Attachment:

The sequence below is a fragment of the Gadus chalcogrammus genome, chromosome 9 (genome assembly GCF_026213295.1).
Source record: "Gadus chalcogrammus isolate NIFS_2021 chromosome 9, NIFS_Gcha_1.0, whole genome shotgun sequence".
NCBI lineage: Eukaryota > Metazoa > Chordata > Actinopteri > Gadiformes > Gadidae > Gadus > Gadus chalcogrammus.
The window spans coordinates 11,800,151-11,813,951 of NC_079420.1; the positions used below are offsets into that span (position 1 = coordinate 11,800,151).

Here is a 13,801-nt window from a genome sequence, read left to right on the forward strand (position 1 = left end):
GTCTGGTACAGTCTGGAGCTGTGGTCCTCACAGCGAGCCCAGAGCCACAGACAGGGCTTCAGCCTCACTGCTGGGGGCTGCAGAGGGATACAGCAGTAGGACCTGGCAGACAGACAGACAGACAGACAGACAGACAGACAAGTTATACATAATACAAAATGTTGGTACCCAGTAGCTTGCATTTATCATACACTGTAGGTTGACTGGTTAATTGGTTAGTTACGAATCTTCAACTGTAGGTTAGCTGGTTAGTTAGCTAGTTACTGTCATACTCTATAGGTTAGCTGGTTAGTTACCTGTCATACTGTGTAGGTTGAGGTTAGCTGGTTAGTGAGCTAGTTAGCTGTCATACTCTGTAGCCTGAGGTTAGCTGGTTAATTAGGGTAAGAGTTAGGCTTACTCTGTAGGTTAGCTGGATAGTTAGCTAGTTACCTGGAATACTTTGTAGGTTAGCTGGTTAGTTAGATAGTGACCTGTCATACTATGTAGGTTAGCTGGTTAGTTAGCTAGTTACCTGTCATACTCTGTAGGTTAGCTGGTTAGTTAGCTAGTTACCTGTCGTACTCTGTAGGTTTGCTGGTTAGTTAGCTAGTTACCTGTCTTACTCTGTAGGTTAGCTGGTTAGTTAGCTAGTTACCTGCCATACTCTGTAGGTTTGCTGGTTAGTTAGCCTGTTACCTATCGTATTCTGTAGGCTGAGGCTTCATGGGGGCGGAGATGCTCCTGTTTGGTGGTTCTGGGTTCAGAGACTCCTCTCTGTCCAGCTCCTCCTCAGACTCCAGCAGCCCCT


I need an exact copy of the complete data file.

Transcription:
The sequence below is a fragment of the Gadus chalcogrammus genome, chromosome 9 (genome assembly GCF_026213295.1).
Source record: "Gadus chalcogrammus isolate NIFS_2021 chromosome 9, NIFS_Gcha_1.0, whole genome shotgun sequence".
NCBI lineage: Eukaryota > Metazoa > Chordata > Actinopteri > Gadiformes > Gadidae > Gadus > Gadus chalcogrammus.
The window spans coordinates 11,800,151-11,813,951 of NC_079420.1; the positions used below are offsets into that span (position 1 = coordinate 11,800,151).

Here is a 13,801-nt window from a genome sequence, read left to right on the forward strand (position 1 = left end):
GTCTGGTACAGTCTGGAGCTGTGGTCCTCACAGCGAGCCCAGAGCCACAGACAGGGCTTCAGCCTCACTGCTGGGGGCTGCAGAGGGATACAGCAGTAGGACCTGGCAGACAGACAGACAGACAGACAGACAGACAGACAAGTTATACATAATACAAAATGTTGGTACCCAGTAGCTTGCATTTATCATACACTGTAGGTTGACTGGTTAATTGGTTAGTTACGAATCTTCAACTGTAGGTTAGCTGGTTAGTTAGCTAGTTACTGTCATACTCTATAGGTTAGCTGGTTAGTTACCTGTCATACTGTGTAGGTTGAGGTTAGCTGGTTAGTGAGCTAGTTAGCTGTCATACTCTGTAGCCTGAGGTTAGCTGGTTAATTAGGGTAAGAGTTAGGCTTACTCTGTAGGTTAGCTGGATAGTTAGCTAGTTACCTGGAATACTTTGTAGGTTAGCTGGTTAGTTAGATAGTGACCTGTCATACTATGTAGGTTAGCTGGTTAGTTAGCTAGTTACCTGTCATACTCTGTAGGTTAGCTGGTTAGTTAGCTAGTTACCTGTCGTACTCTGTAGGTTTGCTGGTTAGTTAGCTAGTTACCTGTCTTACTCTGTAGGTTAGCTGGTTAGTTAGCTAGTTACCTGCCATACTCTGTAGGTTTGCTGGTTAGTTAGCCTGTTACCTATCGTATTCTGTAGGCTGAGGCTTCATGGGGGCGGAGATGCTCCTGTTTGGTGGTTCTGGGTTCAGAGACTCCTCTCTGTCCAGCTCCTCCTCAGACTCCAGCAGCCCCT